In present times, India is taking a somewhat turbulent turn, since politics has been given freehand to override and manipulate the structures of every nation-building edifice, which mostly has a dangerous influence on the social structure too. Some scholars, academicians and politicians have talked about the wider ‘Crisis of Trust’ in society. In India, mistrust and suspicion have spread across all areas of life and supposedly with good reason. Progressive citizens in India no longer trust governments, politicians and legal institutions including law and police. But wherever there is mistrust, there is consistent struggle for developing that trust. Whenever there are divisive groups in a society, there is always that element of "my things are better than yours”, but efforts should be made for reconciliation rather than intensification.

Yes, considering the wave of "pseudo-nationalism with its iconography", there is a growing discontent and threat of nationalism getting defined through radical elements, trying to hijack the nationalism and its wider applicability. In India, people are being silenced and crushed in the name of nationalism. Nationalism is an abstract concept of unity when it comes to diversity of individuals in an ideal-space, but is one of the most difficult concepts to apply in a system, particularly a political one, given the clash of ideas/interests/and political capital involved in such structures. Indian nationalism, for some time, was centred around the development and enhancing the welfare of the individuals rather than that of collectives. But given the rise of ideological push the nation is in right now, "it is turning out to be a great menace for the nation itself”. Nationalism ought to be structured around 'national interest' first and should revolve around the main paradigm of development and innovations. Yes, there are some watershed developments taking place all around the world regarding the ‘concept of nationalism’, which are mostly launched by individuals rather than by nations. With some iconography attached to these concepts, they are turning out to be very belligerent and frenzied.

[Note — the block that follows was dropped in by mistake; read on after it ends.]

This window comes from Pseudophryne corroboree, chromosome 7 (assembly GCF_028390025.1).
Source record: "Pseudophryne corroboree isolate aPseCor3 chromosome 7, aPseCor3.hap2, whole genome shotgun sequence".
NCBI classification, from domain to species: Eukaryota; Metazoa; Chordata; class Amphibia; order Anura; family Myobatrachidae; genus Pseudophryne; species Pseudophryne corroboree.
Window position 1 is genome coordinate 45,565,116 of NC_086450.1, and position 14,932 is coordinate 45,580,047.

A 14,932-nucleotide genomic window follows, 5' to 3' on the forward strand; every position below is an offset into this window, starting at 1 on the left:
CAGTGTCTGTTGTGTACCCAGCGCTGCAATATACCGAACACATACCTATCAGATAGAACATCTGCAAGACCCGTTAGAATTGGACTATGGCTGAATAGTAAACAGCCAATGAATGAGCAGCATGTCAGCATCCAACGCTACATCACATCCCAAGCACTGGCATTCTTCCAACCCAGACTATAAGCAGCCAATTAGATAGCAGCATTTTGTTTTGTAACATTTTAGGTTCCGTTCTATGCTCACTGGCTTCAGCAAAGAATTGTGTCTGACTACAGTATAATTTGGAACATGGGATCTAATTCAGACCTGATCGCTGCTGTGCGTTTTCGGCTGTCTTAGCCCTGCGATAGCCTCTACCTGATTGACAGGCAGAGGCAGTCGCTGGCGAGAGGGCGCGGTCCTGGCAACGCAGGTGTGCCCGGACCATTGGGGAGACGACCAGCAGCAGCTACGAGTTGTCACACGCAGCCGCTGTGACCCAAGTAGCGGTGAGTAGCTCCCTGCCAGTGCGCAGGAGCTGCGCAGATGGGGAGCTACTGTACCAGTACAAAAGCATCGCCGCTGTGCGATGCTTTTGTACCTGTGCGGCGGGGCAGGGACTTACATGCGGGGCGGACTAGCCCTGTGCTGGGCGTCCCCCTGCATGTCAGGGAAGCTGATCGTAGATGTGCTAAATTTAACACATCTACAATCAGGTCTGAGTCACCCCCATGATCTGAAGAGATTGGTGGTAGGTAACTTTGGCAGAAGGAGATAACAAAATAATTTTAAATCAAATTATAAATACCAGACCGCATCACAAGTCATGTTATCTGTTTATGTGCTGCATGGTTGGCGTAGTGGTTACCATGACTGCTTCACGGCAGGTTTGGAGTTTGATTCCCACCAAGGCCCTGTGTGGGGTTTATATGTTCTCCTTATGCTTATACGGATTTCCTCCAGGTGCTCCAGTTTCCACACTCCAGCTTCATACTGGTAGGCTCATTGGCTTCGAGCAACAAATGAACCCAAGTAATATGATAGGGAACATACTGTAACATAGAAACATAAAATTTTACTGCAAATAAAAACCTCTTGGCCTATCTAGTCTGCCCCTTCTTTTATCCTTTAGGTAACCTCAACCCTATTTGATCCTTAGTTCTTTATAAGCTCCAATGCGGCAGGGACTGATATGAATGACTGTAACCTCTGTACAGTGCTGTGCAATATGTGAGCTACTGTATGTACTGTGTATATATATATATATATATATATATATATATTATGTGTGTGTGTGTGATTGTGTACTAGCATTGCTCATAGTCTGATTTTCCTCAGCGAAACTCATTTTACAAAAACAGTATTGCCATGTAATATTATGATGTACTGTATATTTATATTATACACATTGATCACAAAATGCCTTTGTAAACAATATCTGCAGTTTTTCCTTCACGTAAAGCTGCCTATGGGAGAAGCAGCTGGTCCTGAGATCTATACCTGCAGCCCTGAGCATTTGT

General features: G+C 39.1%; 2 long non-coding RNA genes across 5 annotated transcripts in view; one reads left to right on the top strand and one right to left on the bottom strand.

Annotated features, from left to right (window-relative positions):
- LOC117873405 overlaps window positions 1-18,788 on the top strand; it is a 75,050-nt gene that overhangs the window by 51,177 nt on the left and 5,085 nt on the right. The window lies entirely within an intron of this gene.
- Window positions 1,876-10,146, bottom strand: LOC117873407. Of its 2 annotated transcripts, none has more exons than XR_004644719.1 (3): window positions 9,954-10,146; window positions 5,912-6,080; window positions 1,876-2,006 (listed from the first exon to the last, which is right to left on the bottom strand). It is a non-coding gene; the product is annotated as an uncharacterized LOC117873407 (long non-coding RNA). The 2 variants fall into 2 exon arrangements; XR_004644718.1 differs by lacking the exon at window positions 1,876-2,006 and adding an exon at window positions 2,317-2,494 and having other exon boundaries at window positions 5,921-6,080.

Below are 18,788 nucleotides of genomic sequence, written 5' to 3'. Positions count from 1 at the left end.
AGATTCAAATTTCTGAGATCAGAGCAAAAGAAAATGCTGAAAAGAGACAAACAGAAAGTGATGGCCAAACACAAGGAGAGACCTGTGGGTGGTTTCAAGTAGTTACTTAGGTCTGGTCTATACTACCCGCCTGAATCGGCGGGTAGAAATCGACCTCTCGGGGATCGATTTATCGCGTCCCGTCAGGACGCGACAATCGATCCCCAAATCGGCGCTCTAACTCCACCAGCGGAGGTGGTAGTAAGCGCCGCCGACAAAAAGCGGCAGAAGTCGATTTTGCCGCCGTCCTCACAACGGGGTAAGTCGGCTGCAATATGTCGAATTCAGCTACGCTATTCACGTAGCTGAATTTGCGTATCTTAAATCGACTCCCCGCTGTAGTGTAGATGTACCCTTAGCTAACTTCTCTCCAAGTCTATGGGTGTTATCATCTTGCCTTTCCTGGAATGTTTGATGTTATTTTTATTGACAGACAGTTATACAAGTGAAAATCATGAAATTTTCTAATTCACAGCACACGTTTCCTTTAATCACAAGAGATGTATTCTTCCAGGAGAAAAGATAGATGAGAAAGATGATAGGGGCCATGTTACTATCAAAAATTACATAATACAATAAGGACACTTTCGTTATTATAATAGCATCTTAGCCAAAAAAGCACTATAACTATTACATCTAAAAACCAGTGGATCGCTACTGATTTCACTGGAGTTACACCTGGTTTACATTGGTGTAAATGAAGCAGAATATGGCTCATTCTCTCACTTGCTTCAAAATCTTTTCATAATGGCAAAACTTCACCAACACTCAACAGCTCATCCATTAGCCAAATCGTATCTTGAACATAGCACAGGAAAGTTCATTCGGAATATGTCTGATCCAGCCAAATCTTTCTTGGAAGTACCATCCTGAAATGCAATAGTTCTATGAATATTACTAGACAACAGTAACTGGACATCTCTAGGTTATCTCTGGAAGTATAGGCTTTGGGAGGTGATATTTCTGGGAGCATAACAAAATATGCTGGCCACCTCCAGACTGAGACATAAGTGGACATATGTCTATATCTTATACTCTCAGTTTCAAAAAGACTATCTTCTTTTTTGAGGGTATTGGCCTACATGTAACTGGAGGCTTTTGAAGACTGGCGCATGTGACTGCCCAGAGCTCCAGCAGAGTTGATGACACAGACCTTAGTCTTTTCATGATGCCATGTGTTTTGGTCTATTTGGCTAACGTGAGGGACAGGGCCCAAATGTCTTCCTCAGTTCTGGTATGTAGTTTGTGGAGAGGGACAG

Let us talk in general about the direction of development of India and the world. In a study, which was conducted by Rangarajan and Amitabh Kundu, it is obvious that 'disparity is increasing'. More or less, this is the case elsewhere in the world as well, but is brushed under the category of "sustainable development", where consistent sustainable un-development is being neglected and is the reality of the existing "development discourse".

As democracy is becoming so common, we might expect it to be working in a highly successful way. Yet this appears not to be the case. Almost everywhere, established democracies are in some difficulty.

(Author is senior researcher at department of sociology, university of Kashmir. Views expressed are personal.)